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6 11. How far apart are the orange emergency telephone boxes?

12. How old do you have to be to buy a knife?

13. When is it ok to carry a knife for protection?

14. What is the length of time you can be sent to prison for carrying a knife? 15. When do they turn the electricity off on the railway?

16. Where must you always stand on the platform when waiting for the train? 17. Why is it important to put an unconscious person in the recovery position?

100 metres 500 metres 1 km 1 mile 14 years 16 years 18 years 21 years If it’s only to protect myself and not to use against someone else When you are over 18 Never As long as it can’t be seen as you are walking about Up to 6 months Up to 1 year Up to 2 years Up to 4 years Midnight Sunday Never Christmas Day In front of the yellow line On the yellow line Behind the yellow line On the edge of the platform To make them comfortable To roll them out of danger To keep their airway clear To stop their hair getting messy

Summary •

924 children polled pre visit.

905 children polled post visit.

Percentage refers to the number of children that answered each question correctly as a proportion of the total.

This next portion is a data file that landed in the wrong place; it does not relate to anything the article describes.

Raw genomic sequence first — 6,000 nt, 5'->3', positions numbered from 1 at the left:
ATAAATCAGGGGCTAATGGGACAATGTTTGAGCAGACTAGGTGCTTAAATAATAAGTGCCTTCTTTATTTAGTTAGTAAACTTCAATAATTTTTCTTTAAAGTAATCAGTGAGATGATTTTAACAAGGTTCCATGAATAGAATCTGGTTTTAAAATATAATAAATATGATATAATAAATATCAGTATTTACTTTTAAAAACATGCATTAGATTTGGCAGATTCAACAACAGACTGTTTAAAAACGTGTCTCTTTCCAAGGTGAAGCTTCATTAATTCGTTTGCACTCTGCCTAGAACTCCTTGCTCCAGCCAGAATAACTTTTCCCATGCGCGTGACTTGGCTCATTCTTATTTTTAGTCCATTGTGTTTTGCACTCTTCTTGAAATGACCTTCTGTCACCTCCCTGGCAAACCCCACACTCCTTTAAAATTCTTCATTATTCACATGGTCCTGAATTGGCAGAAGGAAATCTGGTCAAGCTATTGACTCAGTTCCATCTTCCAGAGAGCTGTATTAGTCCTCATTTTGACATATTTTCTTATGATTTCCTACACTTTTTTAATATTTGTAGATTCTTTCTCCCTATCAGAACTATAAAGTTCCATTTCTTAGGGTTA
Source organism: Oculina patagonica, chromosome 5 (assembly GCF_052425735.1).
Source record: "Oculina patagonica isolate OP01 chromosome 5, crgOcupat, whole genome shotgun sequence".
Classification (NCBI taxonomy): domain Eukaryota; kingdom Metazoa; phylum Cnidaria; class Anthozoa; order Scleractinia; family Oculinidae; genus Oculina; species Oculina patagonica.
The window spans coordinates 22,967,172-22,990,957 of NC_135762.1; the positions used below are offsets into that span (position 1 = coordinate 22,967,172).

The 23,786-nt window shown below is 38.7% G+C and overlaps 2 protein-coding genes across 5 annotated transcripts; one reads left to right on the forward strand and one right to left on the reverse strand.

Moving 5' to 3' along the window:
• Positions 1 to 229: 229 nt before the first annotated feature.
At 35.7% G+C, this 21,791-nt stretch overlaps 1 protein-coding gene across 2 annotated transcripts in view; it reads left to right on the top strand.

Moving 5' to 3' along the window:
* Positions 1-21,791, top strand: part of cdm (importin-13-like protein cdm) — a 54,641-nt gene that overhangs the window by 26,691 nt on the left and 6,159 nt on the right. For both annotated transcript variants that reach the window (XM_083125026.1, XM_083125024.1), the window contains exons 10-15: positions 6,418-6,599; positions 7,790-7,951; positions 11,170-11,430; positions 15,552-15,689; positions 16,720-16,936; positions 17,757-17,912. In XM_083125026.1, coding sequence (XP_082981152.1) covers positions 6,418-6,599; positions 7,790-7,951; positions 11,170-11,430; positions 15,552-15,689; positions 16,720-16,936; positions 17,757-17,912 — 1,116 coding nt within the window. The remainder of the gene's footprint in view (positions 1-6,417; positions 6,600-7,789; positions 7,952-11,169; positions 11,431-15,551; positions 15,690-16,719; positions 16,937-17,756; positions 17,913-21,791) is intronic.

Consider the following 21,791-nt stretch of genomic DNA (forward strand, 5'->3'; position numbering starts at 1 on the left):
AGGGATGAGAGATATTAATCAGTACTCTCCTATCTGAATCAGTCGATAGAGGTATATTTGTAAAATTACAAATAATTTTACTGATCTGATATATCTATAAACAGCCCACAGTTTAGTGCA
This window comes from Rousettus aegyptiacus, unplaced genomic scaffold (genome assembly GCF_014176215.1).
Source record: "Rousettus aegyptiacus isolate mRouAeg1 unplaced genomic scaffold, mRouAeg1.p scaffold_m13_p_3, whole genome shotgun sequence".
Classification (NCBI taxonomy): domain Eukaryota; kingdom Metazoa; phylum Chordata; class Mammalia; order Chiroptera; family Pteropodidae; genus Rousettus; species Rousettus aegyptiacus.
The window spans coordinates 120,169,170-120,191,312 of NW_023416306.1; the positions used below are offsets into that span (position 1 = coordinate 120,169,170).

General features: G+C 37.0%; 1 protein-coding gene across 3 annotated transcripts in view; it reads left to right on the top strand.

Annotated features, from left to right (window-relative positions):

Q1 Q2 Q3 Q4 Q5 Q6 Q7 Q8 Q9 Q10 Q11 Q12 Q13 Q14 Q15 Q16 Q17 AVG

PRE-VISIT CORRECT % 77.60 90.36 48.08 48.76 41.80 32.92 74.44 41.28 15.12 35.32 37.84 54.16 62.08 18.52 54.80 88.12 61.80 51.94

POST-VISIT CORRECT % 90.96 91.88 81.88 82.72 90.12 83.04 94.36 66.92 56.20 62.68 67.60 65.64 83.76 51.68 91.80 95.80 87.92 79.12

DIFF % 13.36 1.52 33.80 33.96 48.32 50.12 19.92 25.64 41.08 27.36 29.76 11.48 21.68 33.16 37.00 7.68 26.12 27.17

“Everything that the children have learnt today could one day save their lives or somebody elses” Grove Junior


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7 Evaluation: Crucial Crew Objectives

September 2008

School Comments In order to assist the planning and improvement of future events, we canvassed the opinion of the teachers to assist with improving the scheme.

Objectives of Crucial Crew Please score how you consider the objectives were met. Circle your score 1 = very poor to 10 = very well I. React correctly to dangerous and threatening situations.

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II. Avoid becoming a victim of an accident or crime. Comment: